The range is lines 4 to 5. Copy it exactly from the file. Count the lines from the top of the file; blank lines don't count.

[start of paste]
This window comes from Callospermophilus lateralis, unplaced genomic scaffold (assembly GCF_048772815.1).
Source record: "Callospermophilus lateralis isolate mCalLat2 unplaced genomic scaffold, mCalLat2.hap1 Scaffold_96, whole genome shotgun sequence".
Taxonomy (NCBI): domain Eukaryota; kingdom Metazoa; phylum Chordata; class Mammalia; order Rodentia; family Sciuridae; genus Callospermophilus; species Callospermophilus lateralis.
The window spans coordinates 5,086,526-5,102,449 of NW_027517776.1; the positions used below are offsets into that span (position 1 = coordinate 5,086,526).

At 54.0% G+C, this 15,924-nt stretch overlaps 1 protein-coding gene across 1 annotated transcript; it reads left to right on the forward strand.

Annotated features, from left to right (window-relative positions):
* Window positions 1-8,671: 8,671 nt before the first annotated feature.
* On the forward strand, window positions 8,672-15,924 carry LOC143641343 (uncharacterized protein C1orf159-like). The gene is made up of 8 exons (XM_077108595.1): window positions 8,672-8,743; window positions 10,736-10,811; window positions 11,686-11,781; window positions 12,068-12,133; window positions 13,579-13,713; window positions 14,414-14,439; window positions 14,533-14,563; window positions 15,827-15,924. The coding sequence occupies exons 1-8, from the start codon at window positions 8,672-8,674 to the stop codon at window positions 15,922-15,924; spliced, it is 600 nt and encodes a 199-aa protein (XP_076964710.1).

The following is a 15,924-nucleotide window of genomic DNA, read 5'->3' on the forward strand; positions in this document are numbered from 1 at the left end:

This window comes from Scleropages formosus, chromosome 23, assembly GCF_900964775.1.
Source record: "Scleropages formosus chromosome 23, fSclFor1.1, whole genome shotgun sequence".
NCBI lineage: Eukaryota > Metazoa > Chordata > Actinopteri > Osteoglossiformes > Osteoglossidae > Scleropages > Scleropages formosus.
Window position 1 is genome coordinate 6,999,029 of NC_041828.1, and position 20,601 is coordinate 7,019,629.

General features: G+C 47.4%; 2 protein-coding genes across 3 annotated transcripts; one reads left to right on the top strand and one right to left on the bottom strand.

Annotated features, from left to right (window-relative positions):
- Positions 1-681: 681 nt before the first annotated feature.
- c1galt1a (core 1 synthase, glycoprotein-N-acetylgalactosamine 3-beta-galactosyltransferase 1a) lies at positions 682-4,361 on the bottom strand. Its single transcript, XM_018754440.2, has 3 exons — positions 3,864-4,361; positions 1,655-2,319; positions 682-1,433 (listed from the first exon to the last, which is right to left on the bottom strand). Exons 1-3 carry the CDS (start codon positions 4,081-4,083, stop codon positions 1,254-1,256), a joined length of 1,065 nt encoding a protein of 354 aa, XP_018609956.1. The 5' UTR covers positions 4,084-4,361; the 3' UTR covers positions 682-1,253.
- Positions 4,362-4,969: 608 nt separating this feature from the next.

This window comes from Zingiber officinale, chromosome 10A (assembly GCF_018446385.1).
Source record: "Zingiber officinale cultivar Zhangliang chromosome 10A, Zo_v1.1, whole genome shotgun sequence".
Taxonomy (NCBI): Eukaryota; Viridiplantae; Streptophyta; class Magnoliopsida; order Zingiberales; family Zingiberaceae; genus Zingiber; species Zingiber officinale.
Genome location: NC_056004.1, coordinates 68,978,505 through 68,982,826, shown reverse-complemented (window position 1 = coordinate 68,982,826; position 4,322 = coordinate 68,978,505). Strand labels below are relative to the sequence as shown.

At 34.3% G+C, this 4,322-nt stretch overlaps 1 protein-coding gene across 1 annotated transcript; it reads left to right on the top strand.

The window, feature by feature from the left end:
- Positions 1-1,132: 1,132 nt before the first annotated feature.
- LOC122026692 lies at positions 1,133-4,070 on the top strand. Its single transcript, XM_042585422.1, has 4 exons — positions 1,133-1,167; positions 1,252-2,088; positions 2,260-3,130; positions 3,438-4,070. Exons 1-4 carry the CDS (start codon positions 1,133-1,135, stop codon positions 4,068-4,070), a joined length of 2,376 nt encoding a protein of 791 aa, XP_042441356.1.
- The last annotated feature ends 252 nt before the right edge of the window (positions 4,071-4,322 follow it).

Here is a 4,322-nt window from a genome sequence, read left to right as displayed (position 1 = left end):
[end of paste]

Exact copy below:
The window spans coordinates 5,086,526-5,102,449 of NW_027517776.1; the positions used below are offsets into that span (position 1 = coordinate 5,086,526).

At 54.0% G+C, this 15,924-nt stretch overlaps 1 protein-coding gene across 1 annotated transcript; it reads left to right on the forward strand.